I ask students to bring their baby or early childhood pictures to class. After they try matching names with images of their classmates, I ask a question about their own picture: Are you the same person today that you were at the moment captured in your photo. Students readily admit that their physical appearance and mental life have changed dramatically. They concede that they are not qualitatively identical today with the person in the photo, but most insist that that the adolescent they see in their selfie is numerically identical with the child in the photo. Childhood and adolescence are two stages in the life of one person, not two distinct persons that might bear a family resemblance.
What justification can be given for this conclusion? In other words, what persistence conditions are necessary and sufficient for (numerical) personal identity over time?
Discussion leads to three candidates for personal identity:
1) soul (same soul, same person)
2) body (same body, same person), and
3) psychological continuity (or, more narrowly, memory as the right glue to bind temporal stages to the same person).
Memento and the Memory Criterion for Personal Identity
In his 2000 film Memento, Christopher Nolan conducts a cinematic thought experiment that tests the memory criterion for personal identity. Leonard Shelby, the central character, suffers from a rare form of amnesia that prevents him from forming new memories that last for more than a few minutes. Leonard believes his personal identity is intact. He insists that memory is in any case unreliable and that he has forged stronger links between past and present episodes of his life through annotated polaroids, notes, and tattoos on his body. Knowing that Leonard’s memory will quickly fade, Teddy, a crooked cop who exploits Leonard’s condition, openly expresses his skepticism:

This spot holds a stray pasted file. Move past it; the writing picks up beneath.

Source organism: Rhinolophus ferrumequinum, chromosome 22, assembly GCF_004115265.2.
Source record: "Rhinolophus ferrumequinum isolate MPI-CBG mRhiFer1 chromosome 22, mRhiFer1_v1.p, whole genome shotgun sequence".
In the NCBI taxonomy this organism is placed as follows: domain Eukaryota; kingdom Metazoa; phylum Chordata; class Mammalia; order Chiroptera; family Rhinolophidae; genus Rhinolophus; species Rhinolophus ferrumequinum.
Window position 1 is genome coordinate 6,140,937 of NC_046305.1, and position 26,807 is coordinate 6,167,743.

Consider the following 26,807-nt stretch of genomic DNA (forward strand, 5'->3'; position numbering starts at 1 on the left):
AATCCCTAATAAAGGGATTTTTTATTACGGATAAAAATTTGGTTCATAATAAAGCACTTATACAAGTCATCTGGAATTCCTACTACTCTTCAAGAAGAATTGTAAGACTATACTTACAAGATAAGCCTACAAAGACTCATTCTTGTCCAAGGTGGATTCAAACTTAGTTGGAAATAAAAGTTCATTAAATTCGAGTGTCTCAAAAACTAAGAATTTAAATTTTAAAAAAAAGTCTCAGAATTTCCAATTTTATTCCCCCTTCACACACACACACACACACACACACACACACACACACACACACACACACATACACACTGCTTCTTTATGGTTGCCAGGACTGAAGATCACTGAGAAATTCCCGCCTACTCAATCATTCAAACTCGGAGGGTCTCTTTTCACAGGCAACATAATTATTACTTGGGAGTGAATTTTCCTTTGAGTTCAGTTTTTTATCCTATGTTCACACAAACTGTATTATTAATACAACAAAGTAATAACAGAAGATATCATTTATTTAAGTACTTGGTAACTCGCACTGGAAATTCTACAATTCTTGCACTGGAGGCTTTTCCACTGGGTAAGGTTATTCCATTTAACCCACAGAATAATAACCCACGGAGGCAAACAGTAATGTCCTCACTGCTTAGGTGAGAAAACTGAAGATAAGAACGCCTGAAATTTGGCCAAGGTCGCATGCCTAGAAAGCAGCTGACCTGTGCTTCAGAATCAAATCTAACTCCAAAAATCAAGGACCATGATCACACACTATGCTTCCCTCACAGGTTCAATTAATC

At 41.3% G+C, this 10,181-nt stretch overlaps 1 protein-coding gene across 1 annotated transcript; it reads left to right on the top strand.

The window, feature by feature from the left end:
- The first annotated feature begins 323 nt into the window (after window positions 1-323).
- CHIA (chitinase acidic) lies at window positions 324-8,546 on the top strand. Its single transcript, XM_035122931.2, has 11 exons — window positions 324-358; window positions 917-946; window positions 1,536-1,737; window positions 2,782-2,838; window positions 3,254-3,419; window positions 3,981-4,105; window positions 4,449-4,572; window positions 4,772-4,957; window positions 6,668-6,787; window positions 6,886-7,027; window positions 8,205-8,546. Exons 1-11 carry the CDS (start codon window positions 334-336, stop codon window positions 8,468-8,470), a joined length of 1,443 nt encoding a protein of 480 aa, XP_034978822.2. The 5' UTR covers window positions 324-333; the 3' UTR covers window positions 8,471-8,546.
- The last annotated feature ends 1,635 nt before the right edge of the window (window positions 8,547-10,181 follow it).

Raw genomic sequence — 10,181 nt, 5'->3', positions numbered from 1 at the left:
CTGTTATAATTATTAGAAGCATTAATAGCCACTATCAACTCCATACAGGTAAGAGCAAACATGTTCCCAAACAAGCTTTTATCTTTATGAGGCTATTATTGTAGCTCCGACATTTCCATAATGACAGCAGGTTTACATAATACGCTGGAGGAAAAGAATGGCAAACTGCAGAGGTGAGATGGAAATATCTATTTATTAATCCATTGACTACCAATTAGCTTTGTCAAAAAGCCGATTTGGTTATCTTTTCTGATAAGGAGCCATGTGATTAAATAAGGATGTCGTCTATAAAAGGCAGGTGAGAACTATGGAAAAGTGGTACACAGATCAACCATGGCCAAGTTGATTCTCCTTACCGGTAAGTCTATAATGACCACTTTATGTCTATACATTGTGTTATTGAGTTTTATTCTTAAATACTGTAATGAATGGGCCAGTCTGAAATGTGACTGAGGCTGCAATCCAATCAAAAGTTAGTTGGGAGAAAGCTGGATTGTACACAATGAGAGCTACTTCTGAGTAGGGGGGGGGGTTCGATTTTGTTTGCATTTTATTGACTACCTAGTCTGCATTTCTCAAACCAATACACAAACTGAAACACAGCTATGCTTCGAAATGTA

Teddy: You do not know who you are. Leonard: I’m Leonard Shelby. I’m from San Francisco. Teddy: That’s who you were.
Teddy later confronts Leonard with the inconvenient truth that even his remote links to the incident and his pre-incident life are unreliable. Leonard believes that his wife’s killer escaped. The mementos keep alive Leonard’s mission of avenging his wife’s murder. But Teddy hints that Leonard’s wife didn’t die in the attack and insists that Leonard already found and killed the “John G.” who broke into his home, attacked his wife, and stole his memory. Teddy, whose given name is John Gamel, says Leonard should “cheer up because there are plenty of John G.’s out there.” Leonard decides to make Teddy his John G. As he writes down Teddy’s license plate number, Leonard says to himself, “Do I lie to myself to give my life a sense of purpose. In your case, Teddy, yes I will.” The film begins with Leonard killing Teddy. It ends with him arriving at the tattoo parlor with Teddy’s license plate number. These crucial scenes suggest that even Leonard has a fleeting recognition that his mementos fail to secure personal identity. At the moment he writes down the license number, it appears that Leonard knowingly sends the message not to himself but to some future person occupying his body.
By moving backward in time, the film cleverly creates for the viewer the same experience of disorientation that torments Leonard. Because we don’t yet know what happened earlier, each scene is puzzling. Only when we use our own reliable memories to reconstruct the story do the seemingly disconnected fragments fit together. For example, we see Leonard sitting in a room holding an empty bottle. He thinks, “Funny, I don’t feel drunk.” In the next scene, we learn that Leonard is wielding the bottle as a weapon. The scene suggests that without historical context, even present moments can’t be experienced as meaningful.